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Updates for Employers Regarding Medical Marijuana

Client Alert

In 2020, the momentum for marijuana legalization and decriminalization continued. In the November elections, five more states legalized either medical marijuana, recreational marijuana, or both. Although marijuana remains illegal in any form under federal law, just last week, the U.S. House of Representatives voted to decriminalize marijuana usage at the federal level. It's unlikely that the Senate will approve of that, but it is another milestone in what has been a rapidly shifting landscape over the last decade. Given the patchwork of state laws regarding medical and recreational marijuana, widely varied approaches for workplace protections, and the total federal ban, it can be difficult for employers to know how to deal with this issue.

Does a company need to accommodate an employee's medical marijuana use?

Well, it depends (sorry, did I mention I'm a lawyer?). In many states where medical marijuana is legal, including Ohio, there is no obligation on the part of the employer to accommodate an employee's use of medical marijuana. In those states, employers may fire or refuse to hire an employee who tests positive for marijuana, even if that employee is lawfully using marijuana pursuant to the state's laws. However, in some states, medical marijuana laws include protections for employees who use medical marijuana. For example, in Connecticut, federal courts have held that, aside from certain limited exceptions, an employer may not fire or refuse to hire an employee based on marijuana use if the employee is only engaging in lawful, off-duty use of medical marijuana. Note that even in states where employee protections are provided, employers still as a general rule may take action if an employee is using or actively under the influence of medical marijuana during working hours and/or in the workplace. Particularly for employers operating in multiple states, it is important to seek expert advice and engage in careful analysis of company drug policies and procedures as the maze of laws regarding medical marijuana continue to evolve.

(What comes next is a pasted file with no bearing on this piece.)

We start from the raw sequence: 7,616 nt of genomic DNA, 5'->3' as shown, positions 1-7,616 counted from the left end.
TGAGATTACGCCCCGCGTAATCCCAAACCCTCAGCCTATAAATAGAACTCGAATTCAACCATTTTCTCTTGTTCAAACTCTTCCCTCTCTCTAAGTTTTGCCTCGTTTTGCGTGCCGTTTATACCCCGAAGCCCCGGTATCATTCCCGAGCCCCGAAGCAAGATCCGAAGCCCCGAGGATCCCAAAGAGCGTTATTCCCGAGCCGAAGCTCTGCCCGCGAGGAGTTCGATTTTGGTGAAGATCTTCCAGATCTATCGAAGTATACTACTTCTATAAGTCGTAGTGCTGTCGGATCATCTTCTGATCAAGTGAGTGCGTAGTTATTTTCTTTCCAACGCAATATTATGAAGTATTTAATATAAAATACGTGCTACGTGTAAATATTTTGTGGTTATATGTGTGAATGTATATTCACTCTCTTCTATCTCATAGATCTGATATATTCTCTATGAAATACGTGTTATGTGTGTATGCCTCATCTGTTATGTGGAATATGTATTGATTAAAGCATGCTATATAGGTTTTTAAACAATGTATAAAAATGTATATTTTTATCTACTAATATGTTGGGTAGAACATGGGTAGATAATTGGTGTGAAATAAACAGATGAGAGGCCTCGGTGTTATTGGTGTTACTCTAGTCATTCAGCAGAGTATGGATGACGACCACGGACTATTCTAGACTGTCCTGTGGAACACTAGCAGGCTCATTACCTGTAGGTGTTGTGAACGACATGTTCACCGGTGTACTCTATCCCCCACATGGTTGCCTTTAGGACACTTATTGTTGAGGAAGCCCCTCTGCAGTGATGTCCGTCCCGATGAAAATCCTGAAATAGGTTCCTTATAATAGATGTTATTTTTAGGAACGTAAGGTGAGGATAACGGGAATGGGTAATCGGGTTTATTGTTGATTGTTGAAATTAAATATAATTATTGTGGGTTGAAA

May a company make exceptions to its drug free workplace policy for medical marijuana use that is lawful under state law?

Yes, but there are important factors to consider in doing so. As medical marijuana becomes more common and accepted in the U.S., some employers are seeking to relax their drug policies to accommodate employees using the substance lawfully under state law. This is generally permissible, but such a policy change may come with unintended consequences that should be assessed. Employers should consider whether this may affect their participation in state workers' compensation discount programs tied to drug-free workplace requirements. Companies should also consider whether certain positions are particularly safety-sensitive and may pose a concern in connection with such a policy change. Further, if a company receives federal funding, they may be precluded from this approach by the Federal Drug Free Workplace Act. Again, employers should seek out expert advice and careful analysis of the potential consequences of policy change in this evolving area.